The past two commissioners, Marshall Fisher and Pelicia Hall, have lacked significant corrections experience.

In late 2014, Marshall Fisher, who was heading the Mississippi Bureau of Narcotics, replaced Corrections Commissioner Chris Epps, who pleaded guilty in February 2015 to corruption charges and is now serving a nearly 20-year sentence.

Fisher had worked as a probation and parole officer but otherwise lacked corrections experience.

Pelicia Hall, who had previously represented the Corrections Department, served by his side and became commissioner after Fisher left.

In a 2019 interview with the Mississippi Center for Investigative Reporting, ProPublica and InvestigateTV, Hall, the first African-American woman to serve in the position, thanked Bryant for making her a nontraditional pick.

“I can lead with empathy, but also with a manner that will best serve the public,” she said, “not just for one segment of the population, but for all segments.”

‘We want to ask for targeted investment’

When then-Gov. Phil Bryant signed prison reform legislation into law in 2014, the measure drew widespread praise from conservatives and liberals alike because it promised to reduce the prison population, save millions and reinvest some of the money into programs for offenders.

Instead, all of those savings went into the state’s coffers, helping to pay for huge corporate tax cuts at a time the state was struggling to meet revenue estimates.

While serving eight years as lieutenant governor, Reeves oversaw a total of $215 million in budget cuts to the Mississippi Department of Corrections.

For fiscal 2020, the department sought $22 million to repair maximum-security Unit 29 inside Mississippi’s notorious Parchman prison. The Legislature rejected that request.

For fiscal 2021, MDOC officials asked for $78 million in additional funding — nearly a third of it to renovate Unit 29, describing it as “unsafe for staff and inmates.” Nearly $50 million of that would go for pay raises for correctional officers.

The Joint Legislative Budget Committee, which sets spending priorities for the state, is recommending that representatives reject that request and cut the corrections budget by $8.3 million.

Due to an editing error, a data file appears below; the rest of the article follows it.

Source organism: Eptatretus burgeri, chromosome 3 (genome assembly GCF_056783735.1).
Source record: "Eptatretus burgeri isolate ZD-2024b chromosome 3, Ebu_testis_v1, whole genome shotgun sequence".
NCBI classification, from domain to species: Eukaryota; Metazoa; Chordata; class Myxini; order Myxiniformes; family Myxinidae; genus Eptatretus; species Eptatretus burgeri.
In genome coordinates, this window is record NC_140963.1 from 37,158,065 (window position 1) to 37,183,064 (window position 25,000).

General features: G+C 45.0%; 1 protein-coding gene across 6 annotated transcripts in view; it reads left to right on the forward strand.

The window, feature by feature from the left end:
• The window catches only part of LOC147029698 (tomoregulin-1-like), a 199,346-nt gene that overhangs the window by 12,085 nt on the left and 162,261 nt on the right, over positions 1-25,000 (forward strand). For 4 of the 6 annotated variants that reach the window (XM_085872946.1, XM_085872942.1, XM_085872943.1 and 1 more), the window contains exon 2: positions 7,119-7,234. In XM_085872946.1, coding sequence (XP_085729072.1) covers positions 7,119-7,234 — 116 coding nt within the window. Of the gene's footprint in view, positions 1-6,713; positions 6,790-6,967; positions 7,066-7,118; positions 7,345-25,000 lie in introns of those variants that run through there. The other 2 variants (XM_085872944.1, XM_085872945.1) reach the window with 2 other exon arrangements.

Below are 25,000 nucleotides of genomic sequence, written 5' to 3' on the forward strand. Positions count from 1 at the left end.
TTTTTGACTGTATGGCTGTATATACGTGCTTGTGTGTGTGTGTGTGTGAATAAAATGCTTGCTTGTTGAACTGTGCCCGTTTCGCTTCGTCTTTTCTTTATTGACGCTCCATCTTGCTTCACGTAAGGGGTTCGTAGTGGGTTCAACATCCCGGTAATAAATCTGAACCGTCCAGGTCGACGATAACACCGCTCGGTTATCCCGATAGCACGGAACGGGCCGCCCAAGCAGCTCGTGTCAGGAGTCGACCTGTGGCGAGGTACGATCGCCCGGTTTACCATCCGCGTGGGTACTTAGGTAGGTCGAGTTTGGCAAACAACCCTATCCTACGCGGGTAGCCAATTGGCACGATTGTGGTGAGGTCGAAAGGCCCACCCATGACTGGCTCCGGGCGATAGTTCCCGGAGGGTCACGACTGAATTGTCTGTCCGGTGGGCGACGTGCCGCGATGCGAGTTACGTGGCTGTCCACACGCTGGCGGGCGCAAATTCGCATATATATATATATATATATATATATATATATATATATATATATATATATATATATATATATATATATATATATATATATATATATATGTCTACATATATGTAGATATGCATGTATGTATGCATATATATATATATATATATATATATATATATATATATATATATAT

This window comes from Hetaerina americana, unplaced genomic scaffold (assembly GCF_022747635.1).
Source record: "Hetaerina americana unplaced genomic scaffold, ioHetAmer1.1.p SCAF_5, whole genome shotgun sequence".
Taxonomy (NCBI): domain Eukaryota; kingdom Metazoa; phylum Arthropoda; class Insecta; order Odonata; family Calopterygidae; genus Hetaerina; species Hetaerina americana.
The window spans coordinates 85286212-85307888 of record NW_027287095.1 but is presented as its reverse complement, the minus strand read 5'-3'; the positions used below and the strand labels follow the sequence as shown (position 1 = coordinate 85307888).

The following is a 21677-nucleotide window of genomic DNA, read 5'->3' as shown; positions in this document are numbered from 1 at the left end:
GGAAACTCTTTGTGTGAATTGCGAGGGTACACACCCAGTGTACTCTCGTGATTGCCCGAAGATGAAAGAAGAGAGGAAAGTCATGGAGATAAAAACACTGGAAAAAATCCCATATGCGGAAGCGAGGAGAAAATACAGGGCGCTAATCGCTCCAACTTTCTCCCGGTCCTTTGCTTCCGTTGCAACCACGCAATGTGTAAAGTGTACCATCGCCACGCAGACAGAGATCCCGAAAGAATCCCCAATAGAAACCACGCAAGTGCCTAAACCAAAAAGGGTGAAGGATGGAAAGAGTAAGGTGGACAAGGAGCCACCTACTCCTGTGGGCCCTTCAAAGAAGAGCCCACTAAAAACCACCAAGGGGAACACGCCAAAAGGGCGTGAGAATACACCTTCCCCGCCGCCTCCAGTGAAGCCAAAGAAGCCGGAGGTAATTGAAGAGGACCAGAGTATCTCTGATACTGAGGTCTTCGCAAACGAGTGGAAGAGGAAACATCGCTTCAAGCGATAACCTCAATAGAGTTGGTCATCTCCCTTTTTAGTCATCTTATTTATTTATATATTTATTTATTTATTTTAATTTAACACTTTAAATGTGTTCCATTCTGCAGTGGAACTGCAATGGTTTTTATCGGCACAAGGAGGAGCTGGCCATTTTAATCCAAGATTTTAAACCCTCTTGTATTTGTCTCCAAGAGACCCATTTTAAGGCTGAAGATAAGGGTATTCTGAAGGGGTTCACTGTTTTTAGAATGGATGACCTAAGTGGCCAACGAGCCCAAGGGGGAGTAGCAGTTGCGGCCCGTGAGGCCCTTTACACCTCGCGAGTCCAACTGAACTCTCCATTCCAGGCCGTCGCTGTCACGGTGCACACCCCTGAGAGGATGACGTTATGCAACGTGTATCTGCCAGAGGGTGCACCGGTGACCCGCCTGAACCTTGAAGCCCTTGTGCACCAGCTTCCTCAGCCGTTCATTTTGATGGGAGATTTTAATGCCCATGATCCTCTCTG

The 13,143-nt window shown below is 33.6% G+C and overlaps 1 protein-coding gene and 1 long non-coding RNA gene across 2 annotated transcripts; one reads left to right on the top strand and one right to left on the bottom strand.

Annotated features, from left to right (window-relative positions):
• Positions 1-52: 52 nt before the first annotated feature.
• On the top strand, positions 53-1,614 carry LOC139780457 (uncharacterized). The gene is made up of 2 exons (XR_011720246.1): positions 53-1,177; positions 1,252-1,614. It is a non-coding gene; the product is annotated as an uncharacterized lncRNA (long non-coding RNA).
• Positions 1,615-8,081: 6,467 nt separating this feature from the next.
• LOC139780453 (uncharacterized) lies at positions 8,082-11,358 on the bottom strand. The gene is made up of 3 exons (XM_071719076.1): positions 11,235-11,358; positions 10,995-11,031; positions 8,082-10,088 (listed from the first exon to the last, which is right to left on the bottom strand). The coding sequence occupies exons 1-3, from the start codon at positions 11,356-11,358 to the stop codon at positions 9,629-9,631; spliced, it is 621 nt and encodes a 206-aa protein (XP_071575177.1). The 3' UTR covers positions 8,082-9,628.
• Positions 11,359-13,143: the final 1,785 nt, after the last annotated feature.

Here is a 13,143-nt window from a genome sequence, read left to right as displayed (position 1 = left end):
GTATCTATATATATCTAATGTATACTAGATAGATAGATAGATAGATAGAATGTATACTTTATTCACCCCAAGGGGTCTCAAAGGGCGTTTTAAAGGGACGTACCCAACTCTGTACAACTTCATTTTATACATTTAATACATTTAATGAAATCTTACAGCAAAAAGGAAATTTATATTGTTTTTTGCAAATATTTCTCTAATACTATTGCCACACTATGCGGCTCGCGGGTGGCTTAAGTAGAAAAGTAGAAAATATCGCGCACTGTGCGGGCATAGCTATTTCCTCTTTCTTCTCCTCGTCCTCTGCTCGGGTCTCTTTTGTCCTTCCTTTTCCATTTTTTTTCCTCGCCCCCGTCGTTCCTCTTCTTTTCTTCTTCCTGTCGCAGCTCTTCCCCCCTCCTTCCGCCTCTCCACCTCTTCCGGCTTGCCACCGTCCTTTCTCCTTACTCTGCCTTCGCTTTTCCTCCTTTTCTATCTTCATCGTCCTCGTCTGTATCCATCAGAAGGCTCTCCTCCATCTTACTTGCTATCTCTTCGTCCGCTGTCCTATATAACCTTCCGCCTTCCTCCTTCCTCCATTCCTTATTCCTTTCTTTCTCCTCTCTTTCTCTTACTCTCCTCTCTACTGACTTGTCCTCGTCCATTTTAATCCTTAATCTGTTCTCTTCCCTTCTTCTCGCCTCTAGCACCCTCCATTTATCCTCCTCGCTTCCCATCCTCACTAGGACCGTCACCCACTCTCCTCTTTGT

Reeves is asking lawmakers to keep MDOC’s budget the same, despite past cuts, current woes and his promise that correctional officers be “compensated fairly.”

His proposed budget says “more investment” may be necessary in the future, but “we do not want to blindly request an increase to achieve a vague ambition. We want to ask for targeted investment.”

Flaggs said he believes this is a good strategy, saying Reeves “is not going to add funding until he knows they need the money.”

Whoever takes over Mississippi’s prison system will face a host of woes.

For starters, Mississippi has a 50 percent vacancy rate for its correctional officers — a rate unlikely to improve unless the state Legislature approves an increase in the current $25,650 annual starting salary that qualifies officers and their families for food stamps

The average salary for a correctional officer in the U.S. is $49,300 a year.

Flaggs acknowledged that correctional officers are overwhelmed by the ratio of inmates to officers that some officers say runs as high as 128 to 1 a shift at Parchman – the site of at least 16 violent deaths since April.

Experts say the low pay contributes to corruption among officers.

Flaggs said a corrupt officer will tell other officers to “let Johnny inside with the red car and don’t search him,” contributing to continuing problems with drugs and other contraband.

Flaggs would like to see the governor call a special session within the current legislative session. “When you have a crisis,” he said, “you want a cure as soon as you can.”

Jerry Mitchell is an investigative reporter for the Mississippi Center for Investigative Reporting, a nonprofit news organization that seeks to inform, educate and empower Mississippians in their communities through the use of investigative journalism. 

Email him at Jerry.Mitchell.MCIR@gmail.com and follow him on Facebook at @JerryMitchellReporter and on Twitter at @jmitchellnews.

The Mississippi Center for Investigative Reporting continues to examine the state’s corrections system. We want to know what’s really happening behind the walls of Mississippi’s prisons. You can share your tips and your stories by emailing us at Jerry.Mitchell.MCIR@gmail.com.